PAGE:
Eight: The descendants of the original Orthodox immigrants became increasingly Americanized. They spoke English as their first language and many married people who were not Orthodox. As these descendants have become less tied to ethnic identity (and, consequently, the Orthodox faith that was so associated with ethnicity), many parishes have struggled to retain them.

Nine: In recent decades, American converts, mostly from Protestantism, have joined the Orthodox Church. Today, it is not uncommon to encounter Orthodox people who grew up in the Church but have no ethnic connection to Orthodoxy, because they are the children or grandchildren of converts.

Ten: The jurisdictions have talked about coming together to form a single Orthodox Church of the United States for decades, and particularly since SCOBA was formed in 1960 to bring together the heads of the jurisdictions for dialogue and cooperation. Numerous pan-Orthodox agencies have been established. In recent years, the “Mother Churches” mandated the creation of the Assembly of Bishops, which is tasked with formulating a plan to unify the jurisdictions.

That’s still wildly oversimplified, but that’s kind of the point. Thoughts?

16 comments:

  1. Nicely done. As a convert, I would like to read a study of the convert experience. Not individual stories, but a general article on converts. Numbers/church growth, what is working and what is not in parishes. Obviously, there are growing Orthodox churches and waning ones. Is there an article out there on this subject ?

  2. I like it. Only one thing I’d add (in Step 5), to complement the reference to the Bolshevik Revolution, and that’s some brief phrase mentioning the Royalist-Venizelist split that bedeviled the Greeks and led to rival parishes.

  3. Kim, I’m not sure if there’s anything beyond the anecdotal. The person who would study that sort of thing is Alexei Krindatch, who works with the Assembly of Bishops. Alexei’s website is http://www.orthodoxreality.org, and it’s got lots of great resources. I know he’s talked about doing studies on converts.

    Richard, you’re totally right about the Royalist-Venizelist split — that was the civil war of Greek Orthodoxy in America. I need to write more about it.

  4. This is nice but I would love to see more details on the history of Orthodoxy. There was quite a lot of turmoil at times and I’d like to know what it was about–what each side held to that was in opposition to the other(s)–and how it was resolved. Things like that would be fascinating to read up on.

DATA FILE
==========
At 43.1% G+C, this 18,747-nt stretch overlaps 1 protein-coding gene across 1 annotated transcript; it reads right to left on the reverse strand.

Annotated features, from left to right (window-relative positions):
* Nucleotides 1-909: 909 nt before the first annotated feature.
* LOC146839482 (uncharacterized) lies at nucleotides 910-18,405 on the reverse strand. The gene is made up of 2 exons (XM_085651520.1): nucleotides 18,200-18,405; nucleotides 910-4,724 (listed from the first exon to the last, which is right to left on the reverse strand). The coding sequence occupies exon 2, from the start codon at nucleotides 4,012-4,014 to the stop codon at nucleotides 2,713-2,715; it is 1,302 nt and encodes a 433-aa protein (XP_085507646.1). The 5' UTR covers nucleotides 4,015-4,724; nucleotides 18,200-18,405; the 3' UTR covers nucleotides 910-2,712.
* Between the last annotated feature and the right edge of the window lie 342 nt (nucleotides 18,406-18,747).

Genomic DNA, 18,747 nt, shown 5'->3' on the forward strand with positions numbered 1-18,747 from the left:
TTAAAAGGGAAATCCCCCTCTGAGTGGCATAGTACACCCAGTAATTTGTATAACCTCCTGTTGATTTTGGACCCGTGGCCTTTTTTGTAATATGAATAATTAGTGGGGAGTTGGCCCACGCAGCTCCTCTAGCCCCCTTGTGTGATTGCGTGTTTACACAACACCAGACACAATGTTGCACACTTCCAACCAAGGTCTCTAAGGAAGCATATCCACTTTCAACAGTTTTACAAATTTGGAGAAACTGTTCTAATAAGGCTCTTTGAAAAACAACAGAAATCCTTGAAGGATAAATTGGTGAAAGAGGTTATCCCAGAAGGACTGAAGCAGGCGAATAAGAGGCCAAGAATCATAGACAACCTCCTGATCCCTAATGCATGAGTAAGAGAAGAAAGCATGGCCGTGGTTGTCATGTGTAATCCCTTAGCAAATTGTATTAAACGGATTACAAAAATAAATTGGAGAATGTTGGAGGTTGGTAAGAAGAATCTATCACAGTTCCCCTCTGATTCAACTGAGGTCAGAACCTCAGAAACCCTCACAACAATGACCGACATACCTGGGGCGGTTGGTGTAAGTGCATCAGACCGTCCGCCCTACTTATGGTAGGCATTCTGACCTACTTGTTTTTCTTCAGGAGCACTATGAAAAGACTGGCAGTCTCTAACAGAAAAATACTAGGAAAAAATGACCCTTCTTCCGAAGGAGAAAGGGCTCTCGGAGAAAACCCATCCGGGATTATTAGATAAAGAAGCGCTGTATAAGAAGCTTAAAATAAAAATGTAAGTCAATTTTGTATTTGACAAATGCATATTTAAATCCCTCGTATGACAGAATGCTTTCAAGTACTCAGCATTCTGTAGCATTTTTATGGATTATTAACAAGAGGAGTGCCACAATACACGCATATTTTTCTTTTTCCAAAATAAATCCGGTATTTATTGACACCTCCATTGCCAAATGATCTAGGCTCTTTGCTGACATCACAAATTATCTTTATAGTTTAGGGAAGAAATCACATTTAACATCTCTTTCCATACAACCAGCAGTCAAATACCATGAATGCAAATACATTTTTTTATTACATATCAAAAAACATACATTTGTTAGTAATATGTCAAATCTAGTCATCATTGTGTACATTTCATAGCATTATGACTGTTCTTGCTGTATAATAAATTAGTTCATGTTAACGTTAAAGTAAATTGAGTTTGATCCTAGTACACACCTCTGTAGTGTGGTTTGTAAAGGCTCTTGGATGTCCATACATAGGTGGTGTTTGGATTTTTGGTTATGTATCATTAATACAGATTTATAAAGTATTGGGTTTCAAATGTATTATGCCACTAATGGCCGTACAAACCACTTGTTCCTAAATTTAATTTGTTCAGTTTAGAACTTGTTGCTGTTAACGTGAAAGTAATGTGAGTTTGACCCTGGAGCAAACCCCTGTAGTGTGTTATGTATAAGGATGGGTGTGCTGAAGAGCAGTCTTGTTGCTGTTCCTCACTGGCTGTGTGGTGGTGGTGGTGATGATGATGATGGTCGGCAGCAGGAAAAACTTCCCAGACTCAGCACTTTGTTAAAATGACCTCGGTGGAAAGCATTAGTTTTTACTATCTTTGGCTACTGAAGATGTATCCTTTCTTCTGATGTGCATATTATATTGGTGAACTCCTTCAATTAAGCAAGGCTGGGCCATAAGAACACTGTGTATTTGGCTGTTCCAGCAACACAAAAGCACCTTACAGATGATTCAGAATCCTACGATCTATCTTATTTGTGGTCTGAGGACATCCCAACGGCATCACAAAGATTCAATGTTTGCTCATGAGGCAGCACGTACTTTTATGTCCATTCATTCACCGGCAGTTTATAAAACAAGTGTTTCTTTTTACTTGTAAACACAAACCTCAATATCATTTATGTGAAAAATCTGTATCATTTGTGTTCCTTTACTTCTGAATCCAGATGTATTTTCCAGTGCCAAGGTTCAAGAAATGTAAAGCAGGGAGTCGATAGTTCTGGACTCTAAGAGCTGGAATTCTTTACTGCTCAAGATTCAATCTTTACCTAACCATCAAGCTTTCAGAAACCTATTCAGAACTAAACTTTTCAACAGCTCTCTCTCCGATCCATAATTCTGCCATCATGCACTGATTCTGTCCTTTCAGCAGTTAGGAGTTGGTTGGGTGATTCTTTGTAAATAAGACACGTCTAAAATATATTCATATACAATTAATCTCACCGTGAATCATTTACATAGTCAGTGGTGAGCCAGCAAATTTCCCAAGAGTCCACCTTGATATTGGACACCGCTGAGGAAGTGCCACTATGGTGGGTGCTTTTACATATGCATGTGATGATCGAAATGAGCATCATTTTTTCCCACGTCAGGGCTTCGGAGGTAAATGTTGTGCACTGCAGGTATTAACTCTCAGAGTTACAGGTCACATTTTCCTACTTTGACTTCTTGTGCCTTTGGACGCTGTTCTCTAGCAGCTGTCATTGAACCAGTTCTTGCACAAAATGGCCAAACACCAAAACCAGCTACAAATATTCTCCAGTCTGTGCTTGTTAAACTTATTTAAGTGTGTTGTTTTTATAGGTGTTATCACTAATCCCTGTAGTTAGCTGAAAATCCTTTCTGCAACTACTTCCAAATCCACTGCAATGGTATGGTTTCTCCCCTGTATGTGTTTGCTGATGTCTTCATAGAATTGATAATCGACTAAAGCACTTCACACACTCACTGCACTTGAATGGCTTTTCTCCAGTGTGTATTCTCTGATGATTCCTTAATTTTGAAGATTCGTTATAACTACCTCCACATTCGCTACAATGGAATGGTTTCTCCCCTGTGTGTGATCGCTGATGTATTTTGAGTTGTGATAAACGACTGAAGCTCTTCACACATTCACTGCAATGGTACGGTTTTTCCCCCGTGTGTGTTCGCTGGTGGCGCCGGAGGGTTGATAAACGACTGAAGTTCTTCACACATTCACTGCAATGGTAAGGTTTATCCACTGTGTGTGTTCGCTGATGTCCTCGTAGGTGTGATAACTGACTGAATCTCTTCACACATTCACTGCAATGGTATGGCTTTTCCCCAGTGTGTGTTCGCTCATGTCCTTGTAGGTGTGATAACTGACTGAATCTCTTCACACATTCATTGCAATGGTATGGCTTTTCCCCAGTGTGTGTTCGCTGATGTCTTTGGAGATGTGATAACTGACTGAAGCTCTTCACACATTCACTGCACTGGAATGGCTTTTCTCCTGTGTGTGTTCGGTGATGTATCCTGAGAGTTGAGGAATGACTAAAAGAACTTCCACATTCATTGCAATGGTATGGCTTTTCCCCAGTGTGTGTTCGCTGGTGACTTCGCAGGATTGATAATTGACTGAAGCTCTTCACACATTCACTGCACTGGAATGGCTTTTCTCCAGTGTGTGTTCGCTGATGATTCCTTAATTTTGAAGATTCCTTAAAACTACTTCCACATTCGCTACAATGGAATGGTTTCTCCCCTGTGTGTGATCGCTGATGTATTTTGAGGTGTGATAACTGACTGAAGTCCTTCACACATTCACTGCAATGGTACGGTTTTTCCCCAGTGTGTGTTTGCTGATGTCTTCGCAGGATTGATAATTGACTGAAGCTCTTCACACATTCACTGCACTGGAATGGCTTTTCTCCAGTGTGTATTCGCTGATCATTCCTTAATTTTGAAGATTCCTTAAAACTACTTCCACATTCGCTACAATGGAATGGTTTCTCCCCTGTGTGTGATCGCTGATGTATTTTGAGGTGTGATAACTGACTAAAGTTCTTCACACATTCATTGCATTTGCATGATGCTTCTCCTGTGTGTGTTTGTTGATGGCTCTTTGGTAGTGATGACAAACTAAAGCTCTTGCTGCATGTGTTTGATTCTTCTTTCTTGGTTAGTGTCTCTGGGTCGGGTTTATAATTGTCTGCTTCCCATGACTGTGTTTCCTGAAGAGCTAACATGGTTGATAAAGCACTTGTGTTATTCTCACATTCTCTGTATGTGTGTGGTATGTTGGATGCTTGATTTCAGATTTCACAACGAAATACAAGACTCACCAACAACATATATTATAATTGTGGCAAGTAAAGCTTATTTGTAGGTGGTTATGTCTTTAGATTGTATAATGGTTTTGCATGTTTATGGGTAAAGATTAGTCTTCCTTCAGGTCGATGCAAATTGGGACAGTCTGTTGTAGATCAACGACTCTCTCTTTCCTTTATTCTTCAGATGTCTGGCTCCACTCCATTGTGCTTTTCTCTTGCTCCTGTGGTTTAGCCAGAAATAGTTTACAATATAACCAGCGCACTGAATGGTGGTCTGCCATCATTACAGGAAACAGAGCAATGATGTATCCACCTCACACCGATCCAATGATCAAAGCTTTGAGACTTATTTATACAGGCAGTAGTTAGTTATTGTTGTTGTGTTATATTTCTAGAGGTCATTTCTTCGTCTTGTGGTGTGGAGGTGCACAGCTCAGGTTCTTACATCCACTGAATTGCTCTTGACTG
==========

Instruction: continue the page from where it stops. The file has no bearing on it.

5. Very good! I would just modify the first sentence of Step Seven to read: “turmoil in Greece _and Cyprus_”. The arrival of Cypriots, especially after the 1974 Turkish invasion, has been quite important for some Greek parishes in the US.

  6. Byron, I was trying to write the shortest history of Orthodoxy in America that I could, so I had to leave out lots and lots of details. Over at http://www.orthodoxhistory.org, I’ve been blogging for five years on all this, and there are hundreds of articles on the sorts of details you mention. We’ll get into loads of details at this blog, too.

    Nicholas, great point about Cyprus.

  7. Appreciate the brevity though the content says little about Orthodoxy and more about people coming and going. Understanding the challenge of saying a lot with few words, I hope you will do this again and add more depth.

  8. Very interesting. Thank you for sharing. Do you have any information on the Western rite in Orthodoxy? I am a convert to a Western rite Antiochian Orthodox church. I love how the truth has been preserved in the Orthodox church.

    1. Well, yeah, that’s a bit outside of my area! I think it’s more anecdotal than anything — it doesn’t really connect to the broader history of Orthodoxy in America. One big omission was Philip Ludwell III and his family — the Virginia aristocrats who converted to Orthodoxy in the 18th century. I knew I was leaving them out, and if I did this again, I might handle that differently.

  9. Fantastic. I miss your AFR podcasts on American Orthodox History — I learned so much in listening to them, and the history is no less than fascinating. I will never forget about Fr Agapius Honcharenko!